Gov. Ned Lamont owes legislators a plan Thursday to close a whopping $2 billion budget deficit.
But don’t expect to see massive tax hikes or huge spending cuts proposed, especially during the pandemic.
Lamont hinted last week that his plan for managing the $2 billion deficit — in the short term — largely consists of reminding legislators that state government has a bigger pile of cash, just over $3 billion, squirreled away in its emergency reserve.
“We do have the seventh-largest rainy day fund in the country,” Lamont said during a media briefing last Friday.
More importantly, he added, the pandemic-related chaos — hundreds of thousands of unemployed people and a volatile stock market — are making it hard to predict revenues. The failure of Congress to pass a third wave of coronavirus relief for states this past summer didn’t help either, Lamont said.
The governor is required by law to present legislators with a deficit-mitigation plan within one month whenever the comptroller certifies a shortfall in the General Fund — which covers the bulk of the budget’s annual operating costs — in excess of 1%.
Comptroller Kevin P. Lembo started the clock ticking on Sept. 1 when he projected a nearly $2.1 billion gap, equal to 10.3% of the General Fund. Lembo’s forecast effectively matches the shortfall estimated by Lamont’s budget office.
Legislators wouldn’t be disposed to slash spending or order big tax hikes — pandemic aside — in a state election year. Regardless, they aren’t required to act on the plan Lamont will deliver Thursday, only to receive it.
But legislative resistance isn’t the only reason the governor isn’t likely to push for drastic action right now.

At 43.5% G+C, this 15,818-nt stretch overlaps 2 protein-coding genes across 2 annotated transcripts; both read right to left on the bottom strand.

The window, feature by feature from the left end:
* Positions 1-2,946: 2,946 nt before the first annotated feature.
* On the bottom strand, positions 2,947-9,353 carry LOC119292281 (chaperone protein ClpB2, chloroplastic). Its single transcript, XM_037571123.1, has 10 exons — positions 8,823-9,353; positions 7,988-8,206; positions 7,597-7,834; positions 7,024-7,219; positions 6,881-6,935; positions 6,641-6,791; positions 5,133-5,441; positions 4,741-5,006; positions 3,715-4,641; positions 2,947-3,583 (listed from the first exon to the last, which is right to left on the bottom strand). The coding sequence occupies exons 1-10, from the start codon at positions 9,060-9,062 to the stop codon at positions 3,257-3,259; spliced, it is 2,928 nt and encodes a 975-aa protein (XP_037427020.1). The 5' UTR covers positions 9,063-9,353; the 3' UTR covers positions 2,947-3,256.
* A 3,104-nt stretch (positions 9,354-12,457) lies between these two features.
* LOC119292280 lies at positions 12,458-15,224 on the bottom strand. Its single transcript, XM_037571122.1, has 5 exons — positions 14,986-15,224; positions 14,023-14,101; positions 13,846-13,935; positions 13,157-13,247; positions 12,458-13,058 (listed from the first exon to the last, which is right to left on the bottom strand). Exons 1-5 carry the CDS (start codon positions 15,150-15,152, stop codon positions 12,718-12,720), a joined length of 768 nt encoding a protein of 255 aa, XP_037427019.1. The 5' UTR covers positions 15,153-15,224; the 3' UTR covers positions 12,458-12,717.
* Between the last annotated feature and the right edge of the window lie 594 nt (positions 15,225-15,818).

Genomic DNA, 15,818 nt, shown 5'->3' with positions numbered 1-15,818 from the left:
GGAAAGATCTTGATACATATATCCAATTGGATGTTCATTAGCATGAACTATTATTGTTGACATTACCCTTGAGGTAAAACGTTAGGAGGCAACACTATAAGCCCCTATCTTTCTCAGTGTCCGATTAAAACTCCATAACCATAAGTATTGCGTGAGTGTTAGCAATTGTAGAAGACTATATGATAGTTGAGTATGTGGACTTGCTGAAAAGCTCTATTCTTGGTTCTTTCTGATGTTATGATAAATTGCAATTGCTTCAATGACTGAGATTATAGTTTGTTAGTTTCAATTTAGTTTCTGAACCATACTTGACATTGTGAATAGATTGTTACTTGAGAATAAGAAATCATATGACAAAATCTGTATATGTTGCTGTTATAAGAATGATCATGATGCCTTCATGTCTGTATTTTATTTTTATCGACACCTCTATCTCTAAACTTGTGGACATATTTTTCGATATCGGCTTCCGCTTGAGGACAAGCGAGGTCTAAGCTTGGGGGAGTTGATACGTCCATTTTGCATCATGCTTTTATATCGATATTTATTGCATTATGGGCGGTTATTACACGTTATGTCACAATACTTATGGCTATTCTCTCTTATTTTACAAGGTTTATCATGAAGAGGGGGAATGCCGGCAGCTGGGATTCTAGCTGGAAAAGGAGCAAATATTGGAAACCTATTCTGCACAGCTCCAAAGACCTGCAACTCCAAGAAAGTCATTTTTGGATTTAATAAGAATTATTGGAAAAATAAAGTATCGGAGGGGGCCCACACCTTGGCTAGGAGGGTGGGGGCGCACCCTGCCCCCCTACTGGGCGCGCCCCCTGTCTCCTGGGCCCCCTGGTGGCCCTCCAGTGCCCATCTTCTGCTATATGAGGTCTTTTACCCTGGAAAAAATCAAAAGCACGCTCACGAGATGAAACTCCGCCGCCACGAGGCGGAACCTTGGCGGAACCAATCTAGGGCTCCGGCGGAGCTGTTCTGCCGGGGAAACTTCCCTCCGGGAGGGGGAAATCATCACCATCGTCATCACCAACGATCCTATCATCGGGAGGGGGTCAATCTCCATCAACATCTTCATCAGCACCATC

For one thing, Lamont concedes, state analysts are having a hard time charting Connecticut’s short-term fiscal future.
Melissa McCaw, Lamont’s budget director, thought as recently as early May that Connecticut would end the 2019-20 fiscal year hundreds of millions of dollars in deficit — and face a built-in gap of $2.7 billion when the new budget began on July 1.
Instead Connecticut’s rainy day fund grew from $2.5 billion to a record-setting $3 billion after the last fiscal year, and the $2.1 billion shortfall that’s currently projected — though daunting — is much better than $2.7 billion.
State income tax receipts came in much better than expected this summer. Capital gains and other investment-related earnings didn’t take anywhere near the hit analysts feared they would, and the stock market has recovered most of the value it lost in the first two months after the pandemic began.
The other reason Lamont isn’t expected to propose massive cuts or major revenue hikes is simply because he doesn’t have to.
If the deficit isn’t eliminated when the fiscal year closes next summer, the state simply can balance the books by drawing down on its reserves — and the plan the governor must submit Thursday is expected to reference that option.
That doesn’t mean Lamont has no tools to whittle the deficit down now. Existing law gives the state’s chief executive broad discretion to reduce most accounts unilaterally by up to 5% whenever “the governor determines that due to a change in circumstances since the budget was adopted certain reductions should be made.”
But governors rarely reduce General Fund spending by more than 2% with this authority.
Municipal aid, which totals about $3 billion in a $20 billion General Fund, cannot be reduced without legislative approval.
And other spending areas, such as debt payments and unionized employees’ salaries and benefits, effectively are excluded from deep rescissions because of contractual obligations.
It also makes little fiscal sense to rescind much spending in the $2.8 billion Medicaid line item. A federal program that covers health care for low-income residents, Medicaid generally reimburses the state 50 cents or more for every $1 spent.
Lamont also reminded reporters last Friday that he and McCaw still have nine more months left in the current fiscal year, and could ask legislators to consider a more extended deficit-mitigation effort this winter, once the economic and revenue pictures hopefully become clearer.
“Melissa’s going to give some clarity over the next couple of weeks and then a lot of clarity over the next couple of months,” the governor said.